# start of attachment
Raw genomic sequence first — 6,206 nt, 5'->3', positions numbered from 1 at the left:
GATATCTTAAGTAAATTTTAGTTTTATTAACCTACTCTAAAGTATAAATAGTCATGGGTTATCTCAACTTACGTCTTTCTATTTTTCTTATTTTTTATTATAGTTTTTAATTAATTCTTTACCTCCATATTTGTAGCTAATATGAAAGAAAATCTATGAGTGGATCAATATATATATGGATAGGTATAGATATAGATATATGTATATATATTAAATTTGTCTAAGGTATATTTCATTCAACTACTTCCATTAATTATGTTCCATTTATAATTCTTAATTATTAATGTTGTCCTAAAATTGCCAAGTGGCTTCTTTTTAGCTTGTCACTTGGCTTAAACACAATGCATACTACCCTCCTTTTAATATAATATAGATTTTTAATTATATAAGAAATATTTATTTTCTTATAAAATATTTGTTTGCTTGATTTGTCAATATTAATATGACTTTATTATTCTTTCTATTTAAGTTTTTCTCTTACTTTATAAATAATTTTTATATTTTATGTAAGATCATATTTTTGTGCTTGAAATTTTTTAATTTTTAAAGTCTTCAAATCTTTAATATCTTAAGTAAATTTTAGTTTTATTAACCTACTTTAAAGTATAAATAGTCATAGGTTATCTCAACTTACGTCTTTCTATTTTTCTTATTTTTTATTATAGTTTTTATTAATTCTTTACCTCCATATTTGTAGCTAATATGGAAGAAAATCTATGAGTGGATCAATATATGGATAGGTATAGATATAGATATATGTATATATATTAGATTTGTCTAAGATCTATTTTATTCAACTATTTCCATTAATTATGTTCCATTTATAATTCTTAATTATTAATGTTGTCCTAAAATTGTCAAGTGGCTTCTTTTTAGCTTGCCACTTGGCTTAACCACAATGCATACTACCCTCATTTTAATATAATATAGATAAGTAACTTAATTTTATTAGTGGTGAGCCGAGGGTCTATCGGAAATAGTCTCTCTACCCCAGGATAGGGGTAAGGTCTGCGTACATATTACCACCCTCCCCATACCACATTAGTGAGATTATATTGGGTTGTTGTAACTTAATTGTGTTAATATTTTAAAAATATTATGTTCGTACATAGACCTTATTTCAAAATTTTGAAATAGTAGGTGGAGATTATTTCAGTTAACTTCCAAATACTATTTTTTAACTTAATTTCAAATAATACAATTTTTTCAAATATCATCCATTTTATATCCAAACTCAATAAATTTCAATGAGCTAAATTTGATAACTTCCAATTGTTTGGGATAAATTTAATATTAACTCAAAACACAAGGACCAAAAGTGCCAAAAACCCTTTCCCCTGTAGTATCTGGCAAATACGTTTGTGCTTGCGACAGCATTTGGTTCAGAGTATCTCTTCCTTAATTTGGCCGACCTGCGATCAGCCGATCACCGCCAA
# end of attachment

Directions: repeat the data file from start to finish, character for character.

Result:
Raw genomic sequence first — 6,206 nt, 5'->3', positions numbered from 1 at the left:
GATATCTTAAGTAAATTTTAGTTTTATTAACCTACTCTAAAGTATAAATAGTCATGGGTTATCTCAACTTACGTCTTTCTATTTTTCTTATTTTTTATTATAGTTTTTAATTAATTCTTTACCTCCATATTTGTAGCTAATATGAAAGAAAATCTATGAGTGGATCAATATATATATGGATAGGTATAGATATAGATATATGTATATATATTAAATTTGTCTAAGGTATATTTCATTCAACTACTTCCATTAATTATGTTCCATTTATAATTCTTAATTATTAATGTTGTCCTAAAATTGCCAAGTGGCTTCTTTTTAGCTTGTCACTTGGCTTAAACACAATGCATACTACCCTCCTTTTAATATAATATAGATTTTTAATTATATAAGAAATATTTATTTTCTTATAAAATATTTGTTTGCTTGATTTGTCAATATTAATATGACTTTATTATTCTTTCTATTTAAGTTTTTCTCTTACTTTATAAATAATTTTTATATTTTATGTAAGATCATATTTTTGTGCTTGAAATTTTTTAATTTTTAAAGTCTTCAAATCTTTAATATCTTAAGTAAATTTTAGTTTTATTAACCTACTTTAAAGTATAAATAGTCATAGGTTATCTCAACTTACGTCTTTCTATTTTTCTTATTTTTTATTATAGTTTTTATTAATTCTTTACCTCCATATTTGTAGCTAATATGGAAGAAAATCTATGAGTGGATCAATATATGGATAGGTATAGATATAGATATATGTATATATATTAGATTTGTCTAAGATCTATTTTATTCAACTATTTCCATTAATTATGTTCCATTTATAATTCTTAATTATTAATGTTGTCCTAAAATTGTCAAGTGGCTTCTTTTTAGCTTGCCACTTGGCTTAACCACAATGCATACTACCCTCATTTTAATATAATATAGATAAGTAACTTAATTTTATTAGTGGTGAGCCGAGGGTCTATCGGAAATAGTCTCTCTACCCCAGGATAGGGGTAAGGTCTGCGTACATATTACCACCCTCCCCATACCACATTAGTGAGATTATATTGGGTTGTTGTAACTTAATTGTGTTAATATTTTAAAAATATTATGTTCGTACATAGACCTTATTTCAAAATTTTGAAATAGTAGGTGGAGATTATTTCAGTTAACTTCCAAATACTATTTTTTAACTTAATTTCAAATAATACAATTTTTTCAAATATCATCCATTTTATATCCAAACTCAATAAATTTCAATGAGCTAAATTTGATAACTTCCAATTGTTTGGGATAAATTTAATATTAACTCAAAACACAAGGACCAAAAGTGCCAAAAACCCTTTCCCCTGTAGTATCTGGCAAATACGTTTGTGCTTGCGACAGCATTTGGTTCAGAGTATCTCTTCCTTAATTTGGCCGACCTGCGATCAGCCGATCACCGCCAA